Netanyahu, Christopher Discuss Future of Peace in Middle EastBy Edward Cody
The Washington Post
Prime Minister Benjamin Netanyahu met with Secretary of State Warren Christopher Tuesday for the first time as Israel's new leader.
Netanyahu's reiteration of his tough approach to the Arab world, at a news conference with Christopher standing poker-faced at his side, seemed designed to emphasize to Israelis that his campaign commitments to put security first will not be watered down to please the United States or facilitate its Middle East diplomacy.
That impression also was encouraged by a statement from Netanyahu's office Tuesday declaring that the U.S. secretary of state came at Washington's request, not Israel's. Moreover, the new chairman of the Israeli legislature's Foreign Affairs and Defense Committee, Uzi Landau, said Monday that Christopher should have waited another couple of weeks to give the Likud government time to decide its policies.
The Clinton administration all but openly endorsed the Labor Party's Shimon Peres in Israel's election for prime minister May 29.
Although no one here has forgotten that, Netanyahu has gone out of his way -- and did again Tuesday -- to call U.S. ties a pillar of Israel's foreign policy under his government.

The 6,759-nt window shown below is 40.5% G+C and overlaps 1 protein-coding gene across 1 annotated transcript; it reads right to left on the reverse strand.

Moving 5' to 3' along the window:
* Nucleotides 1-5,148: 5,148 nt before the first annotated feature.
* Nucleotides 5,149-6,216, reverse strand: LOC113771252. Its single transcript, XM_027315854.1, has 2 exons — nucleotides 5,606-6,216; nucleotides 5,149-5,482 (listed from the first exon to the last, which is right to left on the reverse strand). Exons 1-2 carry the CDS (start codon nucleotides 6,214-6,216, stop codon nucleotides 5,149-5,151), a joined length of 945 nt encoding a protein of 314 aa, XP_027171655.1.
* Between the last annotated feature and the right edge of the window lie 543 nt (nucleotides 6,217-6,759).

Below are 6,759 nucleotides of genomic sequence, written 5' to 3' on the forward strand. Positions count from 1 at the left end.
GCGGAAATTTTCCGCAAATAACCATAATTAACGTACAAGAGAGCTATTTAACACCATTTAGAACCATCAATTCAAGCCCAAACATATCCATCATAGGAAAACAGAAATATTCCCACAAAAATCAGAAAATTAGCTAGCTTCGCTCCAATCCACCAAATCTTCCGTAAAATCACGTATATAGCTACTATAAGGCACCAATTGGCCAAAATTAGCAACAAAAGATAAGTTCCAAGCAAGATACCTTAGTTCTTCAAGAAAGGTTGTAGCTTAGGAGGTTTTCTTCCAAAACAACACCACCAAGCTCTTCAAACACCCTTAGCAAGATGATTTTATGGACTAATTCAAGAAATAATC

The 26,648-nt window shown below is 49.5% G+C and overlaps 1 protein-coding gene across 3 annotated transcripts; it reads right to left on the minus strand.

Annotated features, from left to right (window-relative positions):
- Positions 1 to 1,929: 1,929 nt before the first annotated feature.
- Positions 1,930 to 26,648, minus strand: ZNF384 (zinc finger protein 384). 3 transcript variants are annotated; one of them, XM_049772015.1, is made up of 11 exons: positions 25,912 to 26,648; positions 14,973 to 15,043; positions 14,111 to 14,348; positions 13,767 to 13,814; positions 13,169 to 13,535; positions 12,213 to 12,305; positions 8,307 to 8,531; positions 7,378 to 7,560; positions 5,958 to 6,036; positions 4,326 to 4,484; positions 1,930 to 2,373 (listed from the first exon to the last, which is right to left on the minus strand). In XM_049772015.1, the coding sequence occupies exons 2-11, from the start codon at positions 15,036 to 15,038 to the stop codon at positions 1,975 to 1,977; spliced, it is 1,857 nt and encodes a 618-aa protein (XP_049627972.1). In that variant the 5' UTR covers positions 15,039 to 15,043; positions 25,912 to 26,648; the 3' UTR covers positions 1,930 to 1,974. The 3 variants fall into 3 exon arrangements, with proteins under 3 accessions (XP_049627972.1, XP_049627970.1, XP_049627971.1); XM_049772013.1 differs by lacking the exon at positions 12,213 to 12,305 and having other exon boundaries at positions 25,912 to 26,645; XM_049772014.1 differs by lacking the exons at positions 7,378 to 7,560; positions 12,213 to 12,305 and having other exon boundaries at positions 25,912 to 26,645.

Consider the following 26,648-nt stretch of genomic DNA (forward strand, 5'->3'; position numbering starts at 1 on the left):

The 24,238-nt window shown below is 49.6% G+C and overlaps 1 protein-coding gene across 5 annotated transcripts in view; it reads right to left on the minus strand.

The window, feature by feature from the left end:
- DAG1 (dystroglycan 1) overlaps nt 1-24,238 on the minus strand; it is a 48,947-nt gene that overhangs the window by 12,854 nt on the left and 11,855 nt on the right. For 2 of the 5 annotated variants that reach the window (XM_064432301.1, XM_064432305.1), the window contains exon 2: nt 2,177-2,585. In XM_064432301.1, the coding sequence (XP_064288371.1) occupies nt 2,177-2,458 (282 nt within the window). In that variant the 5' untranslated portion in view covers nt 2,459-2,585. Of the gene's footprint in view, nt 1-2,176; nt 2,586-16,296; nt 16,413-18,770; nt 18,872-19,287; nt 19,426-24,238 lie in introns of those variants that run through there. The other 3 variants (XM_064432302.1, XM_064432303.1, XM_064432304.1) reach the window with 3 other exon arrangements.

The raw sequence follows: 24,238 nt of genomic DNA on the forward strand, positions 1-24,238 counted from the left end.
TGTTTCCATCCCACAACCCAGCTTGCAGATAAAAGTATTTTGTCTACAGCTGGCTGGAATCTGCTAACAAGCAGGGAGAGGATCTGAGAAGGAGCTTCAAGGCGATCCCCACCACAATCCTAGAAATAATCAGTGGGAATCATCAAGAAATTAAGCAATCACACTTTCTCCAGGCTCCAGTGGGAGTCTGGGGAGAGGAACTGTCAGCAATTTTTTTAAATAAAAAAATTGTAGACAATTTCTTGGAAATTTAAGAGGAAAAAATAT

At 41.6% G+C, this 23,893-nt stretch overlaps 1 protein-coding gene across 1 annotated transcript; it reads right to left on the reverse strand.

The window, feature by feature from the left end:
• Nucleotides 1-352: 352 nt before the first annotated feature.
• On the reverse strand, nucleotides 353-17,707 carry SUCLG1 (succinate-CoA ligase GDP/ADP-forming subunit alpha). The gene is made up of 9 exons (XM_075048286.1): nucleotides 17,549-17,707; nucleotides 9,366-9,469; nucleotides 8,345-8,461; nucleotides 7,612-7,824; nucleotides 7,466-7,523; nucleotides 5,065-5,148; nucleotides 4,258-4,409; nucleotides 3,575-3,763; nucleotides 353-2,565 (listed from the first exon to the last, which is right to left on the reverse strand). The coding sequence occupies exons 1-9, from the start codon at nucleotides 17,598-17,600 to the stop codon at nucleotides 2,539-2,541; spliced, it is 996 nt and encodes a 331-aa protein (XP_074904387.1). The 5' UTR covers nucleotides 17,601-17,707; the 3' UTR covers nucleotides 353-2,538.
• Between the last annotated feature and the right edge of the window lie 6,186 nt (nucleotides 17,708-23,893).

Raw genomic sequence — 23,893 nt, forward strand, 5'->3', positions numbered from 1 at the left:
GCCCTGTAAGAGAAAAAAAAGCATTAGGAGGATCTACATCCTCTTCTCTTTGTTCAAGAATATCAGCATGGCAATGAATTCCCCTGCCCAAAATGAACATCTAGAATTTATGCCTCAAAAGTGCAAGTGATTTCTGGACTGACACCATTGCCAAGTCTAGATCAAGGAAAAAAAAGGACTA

Christopher, reporting on three hours of talks with Netanyahu, said he traveled to the Israeli capital to renew the Clinton administration's commitment to those ties, to express U.S. willingness to continue helping in peace talks with the Arabs and to prepare for the first talks between Netanyahu and President Clinton, scheduled for July 9 in Washington. Avoiding substance, Christopher did little more than voice agreement with what Netanyahu said and express satisfaction that the new government wants to continue negotiations.
"The prime minister made it clear to me, as he's just said, that he's interested in "peace with security,' " Christopher told reporters at one point in the news conference, repeating one of Netanyahu's campaign slogans.
Despite Christopher's lawyerly effort to skirt points of contention, Netanyahu stood firm on several points that, if maintained in negotiations, would differ markedly from what the United States has been promoting in the Middle East for the last several years.
His aides have raised the possibility of talks with Lebanon on water rights.